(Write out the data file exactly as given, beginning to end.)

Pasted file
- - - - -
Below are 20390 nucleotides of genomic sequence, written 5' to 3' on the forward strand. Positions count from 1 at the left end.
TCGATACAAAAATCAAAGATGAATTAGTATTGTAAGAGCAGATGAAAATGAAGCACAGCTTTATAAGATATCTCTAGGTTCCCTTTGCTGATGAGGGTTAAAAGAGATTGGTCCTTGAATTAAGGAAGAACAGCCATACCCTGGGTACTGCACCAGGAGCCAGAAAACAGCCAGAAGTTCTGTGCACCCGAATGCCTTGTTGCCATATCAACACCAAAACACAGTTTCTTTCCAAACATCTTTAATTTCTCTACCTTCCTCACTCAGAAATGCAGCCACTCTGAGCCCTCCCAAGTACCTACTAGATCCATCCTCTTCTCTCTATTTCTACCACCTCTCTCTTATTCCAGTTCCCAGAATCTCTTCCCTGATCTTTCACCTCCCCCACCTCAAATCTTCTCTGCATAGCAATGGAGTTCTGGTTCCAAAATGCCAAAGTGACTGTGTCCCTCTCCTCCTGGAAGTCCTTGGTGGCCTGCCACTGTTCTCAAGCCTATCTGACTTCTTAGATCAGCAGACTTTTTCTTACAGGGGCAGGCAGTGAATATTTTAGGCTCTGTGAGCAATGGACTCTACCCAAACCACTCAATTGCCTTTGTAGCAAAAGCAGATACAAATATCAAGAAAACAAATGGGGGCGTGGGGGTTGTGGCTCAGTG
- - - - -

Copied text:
Below are 20390 nucleotides of genomic sequence, written 5' to 3' on the forward strand. Positions count from 1 at the left end.
TCGATACAAAAATCAAAGATGAATTAGTATTGTAAGAGCAGATGAAAATGAAGCACAGCTTTATAAGATATCTCTAGGTTCCCTTTGCTGATGAGGGTTAAAAGAGATTGGTCCTTGAATTAAGGAAGAACAGCCATACCCTGGGTACTGCACCAGGAGCCAGAAAACAGCCAGAAGTTCTGTGCACCCGAATGCCTTGTTGCCATATCAACACCAAAACACAGTTTCTTTCCAAACATCTTTAATTTCTCTACCTTCCTCACTCAGAAATGCAGCCACTCTGAGCCCTCCCAAGTACCTACTAGATCCATCCTCTTCTCTCTATTTCTACCACCTCTCTCTTATTCCAGTTCCCAGAATCTCTTCCCTGATCTTTCACCTCCCCCACCTCAAATCTTCTCTGCATAGCAATGGAGTTCTGGTTCCAAAATGCCAAAGTGACTGTGTCCCTCTCCTCCTGGAAGTCCTTGGTGGCCTGCCACTGTTCTCAAGCCTATCTGACTTCTTAGATCAGCAGACTTTTTCTTACAGGGGCAGGCAGTGAATATTTTAGGCTCTGTGAGCAATGGACTCTACCCAAACCACTCAATTGCCTTTGTAGCAAAAGCAGATACAAATATCAAGAAAACAAATGGGGGCGTGGGGGTTGTGGCTCAGTG